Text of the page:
Indian for a day vs Indian for a lifetime

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3 Responses to “Culture Envy?”

  1. clared22 May 2, 2011 at 10:31 pm #

    Hey panapestimio!

    I also feel like I am going through a sense of Cultural Envy. When I got back it struck me that I too did not what it meant to be a 21 year old female in Australia, which is something I had not really considered much before. I also currently find myself being much more critical of Australian culture aswell. I came to the realisation the other day that my main aim from my volunteering experience was to really experience another culture but not so that I then favoured it over my own. It was to develop a more ethnorelative standpoint and a sense that my identity could be less culturally bound. I too am grateful for the choice our culture gives us and that we are lucky enough to be able to go and experience other cultures. This really does enable you to gain a different perspective on your own culture and a sense of where you fit in globally.

  2. whitepageblank May 13, 2011 at 9:15 pm #

    Hey panapestimio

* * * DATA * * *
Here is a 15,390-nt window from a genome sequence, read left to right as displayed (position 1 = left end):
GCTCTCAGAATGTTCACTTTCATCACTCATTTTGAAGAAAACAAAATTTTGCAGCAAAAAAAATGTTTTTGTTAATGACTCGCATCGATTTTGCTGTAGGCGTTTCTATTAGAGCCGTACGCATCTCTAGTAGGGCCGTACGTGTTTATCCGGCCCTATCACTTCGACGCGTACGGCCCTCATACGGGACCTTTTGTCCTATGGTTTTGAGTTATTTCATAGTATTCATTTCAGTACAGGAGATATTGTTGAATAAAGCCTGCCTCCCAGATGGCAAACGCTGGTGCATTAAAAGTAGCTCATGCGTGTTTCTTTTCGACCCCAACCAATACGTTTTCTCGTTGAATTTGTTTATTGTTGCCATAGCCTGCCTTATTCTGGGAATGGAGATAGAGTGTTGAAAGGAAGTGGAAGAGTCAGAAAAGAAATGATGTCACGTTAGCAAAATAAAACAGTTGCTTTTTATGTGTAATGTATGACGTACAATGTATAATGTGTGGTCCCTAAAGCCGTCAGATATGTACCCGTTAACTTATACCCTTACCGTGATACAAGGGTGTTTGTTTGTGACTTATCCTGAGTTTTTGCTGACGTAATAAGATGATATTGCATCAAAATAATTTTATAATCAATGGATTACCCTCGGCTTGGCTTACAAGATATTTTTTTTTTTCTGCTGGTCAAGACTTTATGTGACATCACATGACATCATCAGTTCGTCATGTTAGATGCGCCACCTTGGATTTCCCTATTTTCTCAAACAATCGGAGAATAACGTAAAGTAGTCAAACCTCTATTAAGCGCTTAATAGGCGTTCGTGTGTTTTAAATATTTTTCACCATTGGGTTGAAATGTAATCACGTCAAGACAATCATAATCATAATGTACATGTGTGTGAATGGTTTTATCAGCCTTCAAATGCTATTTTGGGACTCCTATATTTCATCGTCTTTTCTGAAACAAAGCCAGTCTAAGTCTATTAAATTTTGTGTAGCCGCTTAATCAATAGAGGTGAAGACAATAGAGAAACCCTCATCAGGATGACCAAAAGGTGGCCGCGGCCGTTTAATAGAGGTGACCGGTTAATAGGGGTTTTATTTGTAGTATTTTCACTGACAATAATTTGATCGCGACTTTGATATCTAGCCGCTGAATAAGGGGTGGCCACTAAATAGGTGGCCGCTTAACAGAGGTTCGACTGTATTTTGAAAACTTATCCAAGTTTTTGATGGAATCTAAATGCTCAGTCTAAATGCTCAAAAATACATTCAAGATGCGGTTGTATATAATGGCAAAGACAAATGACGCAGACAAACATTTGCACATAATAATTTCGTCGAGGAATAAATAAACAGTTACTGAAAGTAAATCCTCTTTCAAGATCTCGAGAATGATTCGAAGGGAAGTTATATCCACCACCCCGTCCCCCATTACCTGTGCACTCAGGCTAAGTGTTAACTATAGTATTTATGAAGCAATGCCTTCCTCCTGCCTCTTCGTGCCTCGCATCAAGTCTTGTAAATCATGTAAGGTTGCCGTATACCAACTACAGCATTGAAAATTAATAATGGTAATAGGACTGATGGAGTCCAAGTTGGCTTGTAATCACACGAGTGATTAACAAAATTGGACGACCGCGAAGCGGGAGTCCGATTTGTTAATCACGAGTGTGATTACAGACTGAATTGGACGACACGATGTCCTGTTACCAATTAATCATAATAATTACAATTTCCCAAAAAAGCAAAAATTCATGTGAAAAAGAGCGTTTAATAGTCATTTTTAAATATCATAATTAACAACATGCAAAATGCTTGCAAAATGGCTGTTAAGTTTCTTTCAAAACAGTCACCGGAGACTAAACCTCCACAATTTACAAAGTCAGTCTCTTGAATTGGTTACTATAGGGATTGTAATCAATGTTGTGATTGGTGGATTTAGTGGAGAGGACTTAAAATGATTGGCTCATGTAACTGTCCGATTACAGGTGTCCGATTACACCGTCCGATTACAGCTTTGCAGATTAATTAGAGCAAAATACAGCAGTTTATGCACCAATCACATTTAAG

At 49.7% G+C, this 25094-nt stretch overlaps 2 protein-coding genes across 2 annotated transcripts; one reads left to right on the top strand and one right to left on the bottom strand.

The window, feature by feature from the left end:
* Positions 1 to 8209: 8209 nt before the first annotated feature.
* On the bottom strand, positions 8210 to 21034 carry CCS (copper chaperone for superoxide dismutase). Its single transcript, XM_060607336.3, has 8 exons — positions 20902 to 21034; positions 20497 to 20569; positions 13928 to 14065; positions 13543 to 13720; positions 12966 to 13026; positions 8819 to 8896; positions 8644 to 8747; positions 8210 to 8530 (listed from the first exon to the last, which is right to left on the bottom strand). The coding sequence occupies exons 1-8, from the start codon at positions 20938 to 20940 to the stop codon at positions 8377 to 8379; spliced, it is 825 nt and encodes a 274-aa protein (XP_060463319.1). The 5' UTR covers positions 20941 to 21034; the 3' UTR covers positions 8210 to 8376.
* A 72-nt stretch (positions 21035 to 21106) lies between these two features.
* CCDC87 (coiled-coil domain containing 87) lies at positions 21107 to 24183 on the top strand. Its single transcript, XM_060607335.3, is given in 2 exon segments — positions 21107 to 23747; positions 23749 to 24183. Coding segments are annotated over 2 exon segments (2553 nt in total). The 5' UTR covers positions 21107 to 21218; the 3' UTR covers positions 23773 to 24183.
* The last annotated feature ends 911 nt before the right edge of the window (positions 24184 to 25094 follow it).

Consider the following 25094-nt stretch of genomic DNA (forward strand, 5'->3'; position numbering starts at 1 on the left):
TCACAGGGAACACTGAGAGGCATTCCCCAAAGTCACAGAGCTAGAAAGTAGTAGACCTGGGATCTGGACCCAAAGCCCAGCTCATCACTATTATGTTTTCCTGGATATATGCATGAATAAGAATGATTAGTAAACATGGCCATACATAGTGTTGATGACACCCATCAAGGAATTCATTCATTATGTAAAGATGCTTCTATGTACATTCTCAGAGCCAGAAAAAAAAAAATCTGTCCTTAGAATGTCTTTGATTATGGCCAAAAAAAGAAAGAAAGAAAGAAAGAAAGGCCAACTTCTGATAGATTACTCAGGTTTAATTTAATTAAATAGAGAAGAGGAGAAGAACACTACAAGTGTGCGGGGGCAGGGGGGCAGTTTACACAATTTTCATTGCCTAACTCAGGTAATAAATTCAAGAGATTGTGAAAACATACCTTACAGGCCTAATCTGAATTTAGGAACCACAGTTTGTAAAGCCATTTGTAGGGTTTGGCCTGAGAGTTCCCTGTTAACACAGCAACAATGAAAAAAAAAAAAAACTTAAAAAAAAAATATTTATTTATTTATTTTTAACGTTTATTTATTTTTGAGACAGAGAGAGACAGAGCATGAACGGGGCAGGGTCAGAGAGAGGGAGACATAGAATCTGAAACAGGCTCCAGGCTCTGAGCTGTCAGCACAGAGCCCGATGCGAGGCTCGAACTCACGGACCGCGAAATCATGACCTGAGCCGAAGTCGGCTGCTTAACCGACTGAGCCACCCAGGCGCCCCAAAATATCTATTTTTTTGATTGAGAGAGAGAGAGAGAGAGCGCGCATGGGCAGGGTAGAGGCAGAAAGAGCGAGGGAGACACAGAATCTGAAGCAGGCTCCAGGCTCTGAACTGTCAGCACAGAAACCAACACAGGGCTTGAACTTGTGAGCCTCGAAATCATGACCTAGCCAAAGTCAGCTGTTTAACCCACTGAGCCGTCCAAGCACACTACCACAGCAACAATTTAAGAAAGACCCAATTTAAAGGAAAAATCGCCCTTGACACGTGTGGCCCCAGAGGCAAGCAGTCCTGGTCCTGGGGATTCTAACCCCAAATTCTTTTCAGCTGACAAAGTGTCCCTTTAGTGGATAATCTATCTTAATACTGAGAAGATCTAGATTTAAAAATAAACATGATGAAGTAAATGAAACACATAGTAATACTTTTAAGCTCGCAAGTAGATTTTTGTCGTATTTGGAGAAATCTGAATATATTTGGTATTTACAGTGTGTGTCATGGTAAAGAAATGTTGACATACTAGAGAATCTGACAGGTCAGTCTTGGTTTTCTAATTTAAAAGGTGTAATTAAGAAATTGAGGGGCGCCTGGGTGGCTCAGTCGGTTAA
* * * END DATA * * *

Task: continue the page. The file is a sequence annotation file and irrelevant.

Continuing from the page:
Maybe the grass is always greener! And maybe, just maybe everyone is jealous of aspects of everyone’s culture from time to time. I know there are a lot of things about my South Coast heritage I used to be ashamed of, especially compared to all my fancy city friends…but then later in life (I am speaking as if I am so old!) I really came to love these parts of me, and want to cherish them. And I am not sure if it is just me, but everytime I have been in another culture, whether it is in the Philippines, or having dinner in Marsfield with friends from Bangladesh, or even visiting my family on the South Coast, there is always some part of me that is really proud of my difference as well.

    But saying that, I have a question. In Australia, where, for many of its inhabitants, accumulation is not just a desire but a perceived right, and we are made to believe that we can have anything we want in life as long as we work for it – is Culture, namely other people’s cultures one of the many things that we can’t simply aquire – and therefore ever more desirable?

    Are foreign Culture’s one of the many unattainable desires?

    • panapestimio May 31, 2011 at 4:57 pm #

      Greetings! Sorry for the late reply.

      Of course there are many things that I cherish about my own individual upbringing – having moved here from England, and having had an awesome upbringing in the Blue Mountains. Not many of my friends grew up with kangaroos in their backyard! I guess sometimes I just yearn for that shared sense of experience that other cultures appear to offer.

      I guess culture is one of those things that money can’t buy, and perhaps that’s what makes it special. Though I wouldn’t think that thought has crossed the minds of many everyday Australians. Honestly I think most people go about their daily business completely oblivious to this idea called ‘culture’ – and that’s probably the way it should be! I guess feeling part of a culture comes down to an acceptance of who you are and who you are not…